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Ehud Olmert: Symbol of the Peace Process

Posted By P. David Hornik On May 20, 2014 @ 12:13 am In Daily Mailer,FrontPage | 9 Comments

…We are tired of fighting, we are tired of being courageous, we are tired of winning, we are tired of defeating our enemies, we want that we will be able to live in an entirely different environment of relations with our enemies.

Those words were spoken by Ehud Olmert in a speech to the dovish, American Jewish, Israel Policy Forum in June 2005. At that time Olmert was Israel’s deputy prime minister. Less than a year later, in April 2006, he became prime minister.

The words shocked many at the time; they sounded morally and intellectually corrupt. The Second Intifada, a savage five-year Palestinian terror war waged mostly against Israeli civilians, was then still winding down—thanks only to the courageous fighting of the Israeli security forces. To intimate that Israel was exhausted, and only looking to get chummy with “enemies” of murderous ilk, sounded like stunning, cavalier cynicism. 

Olmert was prime minister from April 2006 to March 2009. Last week a Tel Aviv District Court judge, David Rozen, sentenced him to six years in prison and a million-shekel ($290,000) fine for taking bribes as part of a massive real estate scandal, both while Olmert was mayor of Jerusalem from 1993 to 2003 and subsequently when he was a cabinet minister.

Judge Rozen censured Olmert with particularly harsh words:

A public official who accepts bribes, an individual who abuses his power to gain illicit benefits for his own gain, is no better than a traitor. An individual who offers bribes is corrupt and his actions corrupt others. Those who accept bribes evoke nothing but disdain, as they antagonize the public and undermine state institutions.

Some in Israel—generally those who still share the dovish outlook that Olmert adopted—see the sentence as excessive and put hopes in Olmert and his lawyers’ planned appeal to the Supreme Court. Others note that Olmert, going back to when he was mayor, was known to be a focal point of corruption in Israel and see the sentence as justice finally catching up with him.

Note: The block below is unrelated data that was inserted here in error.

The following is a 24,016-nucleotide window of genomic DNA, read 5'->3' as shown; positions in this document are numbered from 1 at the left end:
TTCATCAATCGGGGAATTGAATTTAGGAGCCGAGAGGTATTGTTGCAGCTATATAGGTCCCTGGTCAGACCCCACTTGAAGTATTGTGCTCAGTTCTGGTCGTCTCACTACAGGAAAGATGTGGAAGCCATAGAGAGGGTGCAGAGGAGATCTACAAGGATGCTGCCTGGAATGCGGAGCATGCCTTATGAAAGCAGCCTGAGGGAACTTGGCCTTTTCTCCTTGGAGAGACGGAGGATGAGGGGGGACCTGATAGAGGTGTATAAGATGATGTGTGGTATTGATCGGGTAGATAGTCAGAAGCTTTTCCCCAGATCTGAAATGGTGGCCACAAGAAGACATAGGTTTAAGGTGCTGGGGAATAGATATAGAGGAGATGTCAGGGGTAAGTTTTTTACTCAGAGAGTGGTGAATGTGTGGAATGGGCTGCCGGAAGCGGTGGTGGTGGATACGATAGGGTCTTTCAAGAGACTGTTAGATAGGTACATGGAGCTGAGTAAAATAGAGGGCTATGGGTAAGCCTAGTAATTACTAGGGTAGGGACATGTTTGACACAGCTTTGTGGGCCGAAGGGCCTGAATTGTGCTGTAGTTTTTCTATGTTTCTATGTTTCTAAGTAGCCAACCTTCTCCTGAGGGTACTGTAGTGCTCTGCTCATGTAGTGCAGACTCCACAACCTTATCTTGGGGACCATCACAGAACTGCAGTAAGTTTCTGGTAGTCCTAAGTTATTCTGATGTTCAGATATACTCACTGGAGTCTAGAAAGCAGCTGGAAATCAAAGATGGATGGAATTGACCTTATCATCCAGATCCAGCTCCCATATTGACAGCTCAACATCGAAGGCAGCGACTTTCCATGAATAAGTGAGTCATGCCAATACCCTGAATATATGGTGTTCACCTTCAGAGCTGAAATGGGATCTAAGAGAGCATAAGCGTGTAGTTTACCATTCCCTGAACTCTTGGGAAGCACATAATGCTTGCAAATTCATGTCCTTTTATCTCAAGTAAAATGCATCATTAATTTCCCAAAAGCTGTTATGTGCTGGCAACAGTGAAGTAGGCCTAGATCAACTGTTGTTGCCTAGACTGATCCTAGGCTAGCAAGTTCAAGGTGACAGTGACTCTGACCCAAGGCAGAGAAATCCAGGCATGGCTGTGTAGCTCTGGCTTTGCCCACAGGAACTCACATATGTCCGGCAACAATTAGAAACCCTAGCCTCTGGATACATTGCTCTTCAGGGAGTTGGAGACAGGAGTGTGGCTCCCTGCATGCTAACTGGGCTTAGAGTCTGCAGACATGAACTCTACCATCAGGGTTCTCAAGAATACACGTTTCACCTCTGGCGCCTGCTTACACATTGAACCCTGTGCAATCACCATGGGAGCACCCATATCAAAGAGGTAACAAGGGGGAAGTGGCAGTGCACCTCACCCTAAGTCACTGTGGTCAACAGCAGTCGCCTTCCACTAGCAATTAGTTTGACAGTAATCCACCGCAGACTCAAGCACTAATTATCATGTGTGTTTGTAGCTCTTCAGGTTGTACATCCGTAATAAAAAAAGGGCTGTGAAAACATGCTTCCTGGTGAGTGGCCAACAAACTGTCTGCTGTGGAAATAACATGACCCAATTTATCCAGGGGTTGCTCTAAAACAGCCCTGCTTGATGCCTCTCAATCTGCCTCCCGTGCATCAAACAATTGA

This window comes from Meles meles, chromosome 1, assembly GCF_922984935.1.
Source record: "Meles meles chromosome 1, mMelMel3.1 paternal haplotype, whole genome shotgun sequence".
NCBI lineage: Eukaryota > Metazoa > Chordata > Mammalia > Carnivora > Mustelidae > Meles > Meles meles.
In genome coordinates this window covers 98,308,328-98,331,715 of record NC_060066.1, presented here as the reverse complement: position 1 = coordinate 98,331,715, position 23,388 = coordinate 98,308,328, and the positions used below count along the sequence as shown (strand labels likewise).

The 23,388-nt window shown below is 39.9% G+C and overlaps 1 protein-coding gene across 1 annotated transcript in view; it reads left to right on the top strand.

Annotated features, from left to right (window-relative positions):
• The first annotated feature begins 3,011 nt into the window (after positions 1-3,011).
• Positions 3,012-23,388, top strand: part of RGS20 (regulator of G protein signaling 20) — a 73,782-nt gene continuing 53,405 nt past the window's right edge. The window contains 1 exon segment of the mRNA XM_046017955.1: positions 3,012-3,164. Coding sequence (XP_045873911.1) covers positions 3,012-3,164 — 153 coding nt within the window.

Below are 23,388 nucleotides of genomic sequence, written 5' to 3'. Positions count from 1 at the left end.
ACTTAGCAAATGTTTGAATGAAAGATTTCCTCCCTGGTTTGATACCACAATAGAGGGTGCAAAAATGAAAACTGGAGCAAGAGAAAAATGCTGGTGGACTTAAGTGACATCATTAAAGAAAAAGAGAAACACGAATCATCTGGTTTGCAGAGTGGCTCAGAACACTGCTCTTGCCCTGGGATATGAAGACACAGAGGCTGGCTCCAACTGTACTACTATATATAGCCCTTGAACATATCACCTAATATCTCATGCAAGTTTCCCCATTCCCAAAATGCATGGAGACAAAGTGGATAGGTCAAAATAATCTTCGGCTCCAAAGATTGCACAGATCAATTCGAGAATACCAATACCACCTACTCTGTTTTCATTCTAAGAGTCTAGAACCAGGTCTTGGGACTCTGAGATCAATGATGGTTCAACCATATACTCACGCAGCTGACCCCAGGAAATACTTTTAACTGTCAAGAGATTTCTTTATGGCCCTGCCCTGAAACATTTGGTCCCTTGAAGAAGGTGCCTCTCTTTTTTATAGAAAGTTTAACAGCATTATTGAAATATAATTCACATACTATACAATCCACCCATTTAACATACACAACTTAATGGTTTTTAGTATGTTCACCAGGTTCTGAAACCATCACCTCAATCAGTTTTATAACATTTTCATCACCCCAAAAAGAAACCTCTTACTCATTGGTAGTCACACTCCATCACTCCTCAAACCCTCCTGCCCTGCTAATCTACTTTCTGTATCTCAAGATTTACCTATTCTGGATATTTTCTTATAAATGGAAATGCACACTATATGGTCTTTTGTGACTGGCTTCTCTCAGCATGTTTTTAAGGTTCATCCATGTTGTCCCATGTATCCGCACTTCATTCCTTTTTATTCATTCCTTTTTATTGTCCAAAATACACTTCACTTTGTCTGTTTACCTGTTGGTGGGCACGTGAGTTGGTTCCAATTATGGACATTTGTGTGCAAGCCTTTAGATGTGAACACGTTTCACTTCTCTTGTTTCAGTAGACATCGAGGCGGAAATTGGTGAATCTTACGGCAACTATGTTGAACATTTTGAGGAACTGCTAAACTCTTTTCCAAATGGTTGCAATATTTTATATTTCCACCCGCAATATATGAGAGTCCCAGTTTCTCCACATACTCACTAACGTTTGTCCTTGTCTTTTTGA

Eli Hazan, a commentator for the right-of-center daily Israel Hayom, notes that Olmert as mayor

left behind enormous debts, failing municipal services, a mass exodus…from the city…. Ahead of the 2006…election, many Jerusalemites tried to raise the question of Olmert’s conduct in the national media…. The sentence given to Olmert on Tuesday provided Jerusalem residents with closure.… Olmert learned that everyone is equal before the law. This is how things work in a properly run country.

That Olmert’s corruption continued well after his tenure as mayor was dramatically affirmed on Thursday, just two days after his sentencing, in testimony by a former bureau chief. As part of a plea bargain, the former aide implicated Olmert in taking undeclared donations, a double-billing scheme, and obstruction of justice.

One can speculate whether there is a psychological link between Olmert’s personal corruption and that other kind of corruption evident in his “We are tired of fighting…” statement. What is clear, though, is that Olmert was known for most of his career as a hawkish Likud politician; that by the time he made the statement, 2005, he had crossed over to a dovish outlook; and that the Israeli dovish outlook is based largely on bribery—that is, the notion that peace with the Palestinian Authority can essentially be bought with sweet inducements of land, sovereignty, and economic benefits.

It hardly escapes notice that Olmert’s comeuppance roughly coincides with the demise of yet another round of peace-processing, this one American-driven in the persons of John Kerry and Martin Indyk. What is lost on Israelis like Olmert and Americans like Kerry and Indyk is that the Palestinian side has certain—passions? principles?—out of which it cannot be bribed. Such as that the whole land is Palestine, and allowing any part of it to be, and remain, Israel is a horrible, unthinkable transgression.

Ehud Olmert may have been too far gone to think anyone was beyond being bribed. His example is not one to emulate but, rather, to detest.

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